Service through God

ORLANDO | Catholic business leaders from across Central Florida became reenergized in living out their faith in the workplace at the second Catholic Business Leaders Breakfast. On October 26 at St. Margaret Mary Parish in Winter Park, professionals gathered with Bishop Noonan to discuss what Catholic leadership looks like and to explore ways to bring faith into their professional decision making. Michael Pleus, City Manager of Deland, shared his journey of faith and inspired attendees with examples of service in the workplace.

Born into a Catholic family, Pleus says his personal faith journey began at the age of 7 when he became an altar server at Holy Family Catholic Church and was inspired by the priests and religious he saw living out their vocation. “I was so moved by those who spend their lives in service to others,” he said. “There just seemed to be a peace about them.”

At 27, Pleus went on a mission trip to the Dominican Republic. He stayed with a local family and was deeply impacted by the peace and faith of the people despite their poverty. “There were no toilets or air conditioning and most of their houses had dirt floors,” he shared. “However, these people were just about the most spiritual people I have ever met in my life.”

He was also inspired by his father’s work as a judge, especially when he wrote a dissenting opinion on a case, giving an unpopular prolife perspective. “I remember thinking how brave it was to put his Catholic faith ahead of what his colleagues were telling him even though he disagreed with them.”

Pleus highlighted examples of his faith inform his own professional decisions, including a comprehensive plan to address homelessness in Deland utilizing the resources of businesses, churches, and non-profits in the area to open a crisis shelter, set to be operational sometime next year. He says this project was a calling from God. “God was calling me to step forward and propose something bold that would help those experiencing poverty and homelessness successfully navigate their reentry challenges and get back to a normal life. Isn’t that one of our basic and moral obligations as Catholics?”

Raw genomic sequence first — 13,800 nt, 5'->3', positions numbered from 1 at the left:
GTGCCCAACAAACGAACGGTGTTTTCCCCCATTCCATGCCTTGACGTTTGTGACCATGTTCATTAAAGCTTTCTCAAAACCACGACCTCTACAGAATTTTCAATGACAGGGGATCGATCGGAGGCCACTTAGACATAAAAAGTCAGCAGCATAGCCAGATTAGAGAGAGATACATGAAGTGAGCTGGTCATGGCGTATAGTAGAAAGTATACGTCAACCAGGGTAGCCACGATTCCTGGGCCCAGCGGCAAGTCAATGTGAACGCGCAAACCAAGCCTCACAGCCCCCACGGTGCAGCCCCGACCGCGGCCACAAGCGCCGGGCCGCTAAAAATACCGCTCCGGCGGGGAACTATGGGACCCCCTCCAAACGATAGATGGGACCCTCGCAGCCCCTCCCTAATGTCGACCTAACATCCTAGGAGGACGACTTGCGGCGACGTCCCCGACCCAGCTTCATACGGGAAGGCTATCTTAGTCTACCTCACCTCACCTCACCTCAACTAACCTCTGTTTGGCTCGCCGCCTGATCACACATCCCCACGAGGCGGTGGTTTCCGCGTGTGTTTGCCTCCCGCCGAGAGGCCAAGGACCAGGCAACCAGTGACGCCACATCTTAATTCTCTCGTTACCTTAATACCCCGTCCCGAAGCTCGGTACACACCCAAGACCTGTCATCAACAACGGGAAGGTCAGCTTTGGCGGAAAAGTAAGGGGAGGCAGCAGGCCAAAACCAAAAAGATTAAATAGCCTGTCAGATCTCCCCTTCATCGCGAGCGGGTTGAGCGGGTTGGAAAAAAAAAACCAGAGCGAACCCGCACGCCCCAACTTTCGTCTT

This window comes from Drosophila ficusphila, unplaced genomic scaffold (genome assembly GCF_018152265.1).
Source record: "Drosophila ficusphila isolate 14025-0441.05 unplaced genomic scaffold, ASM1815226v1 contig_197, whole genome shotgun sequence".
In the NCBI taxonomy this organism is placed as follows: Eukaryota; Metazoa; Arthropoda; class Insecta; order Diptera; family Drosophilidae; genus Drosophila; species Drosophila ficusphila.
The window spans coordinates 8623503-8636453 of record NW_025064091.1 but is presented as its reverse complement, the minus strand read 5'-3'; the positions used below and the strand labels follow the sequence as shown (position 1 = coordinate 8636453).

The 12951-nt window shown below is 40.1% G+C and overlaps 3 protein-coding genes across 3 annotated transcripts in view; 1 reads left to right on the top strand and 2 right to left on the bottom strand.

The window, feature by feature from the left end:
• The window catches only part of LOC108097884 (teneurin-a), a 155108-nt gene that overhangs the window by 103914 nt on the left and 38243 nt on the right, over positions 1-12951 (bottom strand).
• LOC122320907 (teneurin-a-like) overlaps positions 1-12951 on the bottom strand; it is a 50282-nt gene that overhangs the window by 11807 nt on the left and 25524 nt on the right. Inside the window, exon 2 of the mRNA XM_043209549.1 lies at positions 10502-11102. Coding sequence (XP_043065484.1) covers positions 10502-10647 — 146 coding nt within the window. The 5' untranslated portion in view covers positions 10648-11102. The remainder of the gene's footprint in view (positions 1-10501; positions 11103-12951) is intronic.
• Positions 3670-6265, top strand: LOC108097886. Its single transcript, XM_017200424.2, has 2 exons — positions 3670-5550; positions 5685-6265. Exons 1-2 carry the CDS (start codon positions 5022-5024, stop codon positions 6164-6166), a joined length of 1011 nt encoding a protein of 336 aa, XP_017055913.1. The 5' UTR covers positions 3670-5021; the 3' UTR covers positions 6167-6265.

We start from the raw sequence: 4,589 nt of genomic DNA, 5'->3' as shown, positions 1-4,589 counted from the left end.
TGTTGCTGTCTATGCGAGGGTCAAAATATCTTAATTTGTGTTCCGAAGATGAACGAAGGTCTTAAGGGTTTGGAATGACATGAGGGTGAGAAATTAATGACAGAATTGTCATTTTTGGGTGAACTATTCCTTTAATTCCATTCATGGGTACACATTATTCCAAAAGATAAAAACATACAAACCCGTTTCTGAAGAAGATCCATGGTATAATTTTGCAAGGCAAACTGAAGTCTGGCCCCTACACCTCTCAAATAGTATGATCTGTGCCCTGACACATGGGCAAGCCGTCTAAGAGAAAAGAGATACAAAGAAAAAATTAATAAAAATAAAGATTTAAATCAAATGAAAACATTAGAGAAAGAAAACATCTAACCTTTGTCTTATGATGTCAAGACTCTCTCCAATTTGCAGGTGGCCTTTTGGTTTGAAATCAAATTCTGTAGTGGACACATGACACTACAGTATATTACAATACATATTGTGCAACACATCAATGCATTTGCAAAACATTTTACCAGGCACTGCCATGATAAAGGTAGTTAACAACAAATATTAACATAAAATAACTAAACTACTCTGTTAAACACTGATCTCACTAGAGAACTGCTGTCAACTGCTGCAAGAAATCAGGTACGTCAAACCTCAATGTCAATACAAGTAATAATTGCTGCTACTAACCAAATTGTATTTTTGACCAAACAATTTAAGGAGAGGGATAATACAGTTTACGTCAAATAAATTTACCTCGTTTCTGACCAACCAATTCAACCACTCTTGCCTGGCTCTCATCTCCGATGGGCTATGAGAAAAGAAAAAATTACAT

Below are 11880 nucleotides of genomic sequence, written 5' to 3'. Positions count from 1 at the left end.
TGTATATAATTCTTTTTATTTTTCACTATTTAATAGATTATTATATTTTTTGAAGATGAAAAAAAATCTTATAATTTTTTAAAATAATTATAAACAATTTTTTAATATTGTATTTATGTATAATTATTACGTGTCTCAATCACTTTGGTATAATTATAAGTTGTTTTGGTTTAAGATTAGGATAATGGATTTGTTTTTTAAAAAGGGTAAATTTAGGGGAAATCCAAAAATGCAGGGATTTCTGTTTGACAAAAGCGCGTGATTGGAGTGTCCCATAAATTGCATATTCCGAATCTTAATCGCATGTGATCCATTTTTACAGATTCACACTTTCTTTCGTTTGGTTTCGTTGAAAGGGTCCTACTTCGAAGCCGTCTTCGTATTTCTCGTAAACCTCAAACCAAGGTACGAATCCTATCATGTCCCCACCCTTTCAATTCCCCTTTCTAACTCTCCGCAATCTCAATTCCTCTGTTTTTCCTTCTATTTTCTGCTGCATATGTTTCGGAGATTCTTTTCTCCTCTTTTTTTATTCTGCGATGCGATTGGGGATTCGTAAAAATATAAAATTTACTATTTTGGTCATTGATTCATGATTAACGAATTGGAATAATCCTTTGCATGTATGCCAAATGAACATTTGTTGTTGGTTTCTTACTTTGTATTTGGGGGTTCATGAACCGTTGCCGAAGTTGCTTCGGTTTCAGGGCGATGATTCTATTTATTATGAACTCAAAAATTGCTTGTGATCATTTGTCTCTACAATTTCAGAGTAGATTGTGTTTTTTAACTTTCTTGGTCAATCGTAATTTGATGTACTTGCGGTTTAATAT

In 2000, Pleus was also inspired by his father’s decision to become a deacon. “I remember how proud I was of him when he decided to go back to school, at 60 years old, to become a deacon,” he remembered fondly. “I could absolutely see the Holy Spirit working through him.” Michael is now discerning the diaconate himself, after seeing the support the deacons provided his father after two hip breaks this past year. “Throughout that trial the one thing that he could count on were the deacons who were at his side making sure that he received communion and prayer every day. I was so moved by this brotherhood of servants.”

Overall, Pleus has found he is most at peace when he embraces God’s plan in all aspects of his life, and he encourages others to do the same. “Often times we separate our personal, professional and spiritual life. I would encourage you to embrace the idea that they are actually interrelated. Being open to how your Catholic faith might help you in your personal and professional life may just lead to some amazing revelations, profound ways to serve others and create a greater happiness in your life.”

By Carly Matthews, Florida Catholic Correspondent – November 1, 2018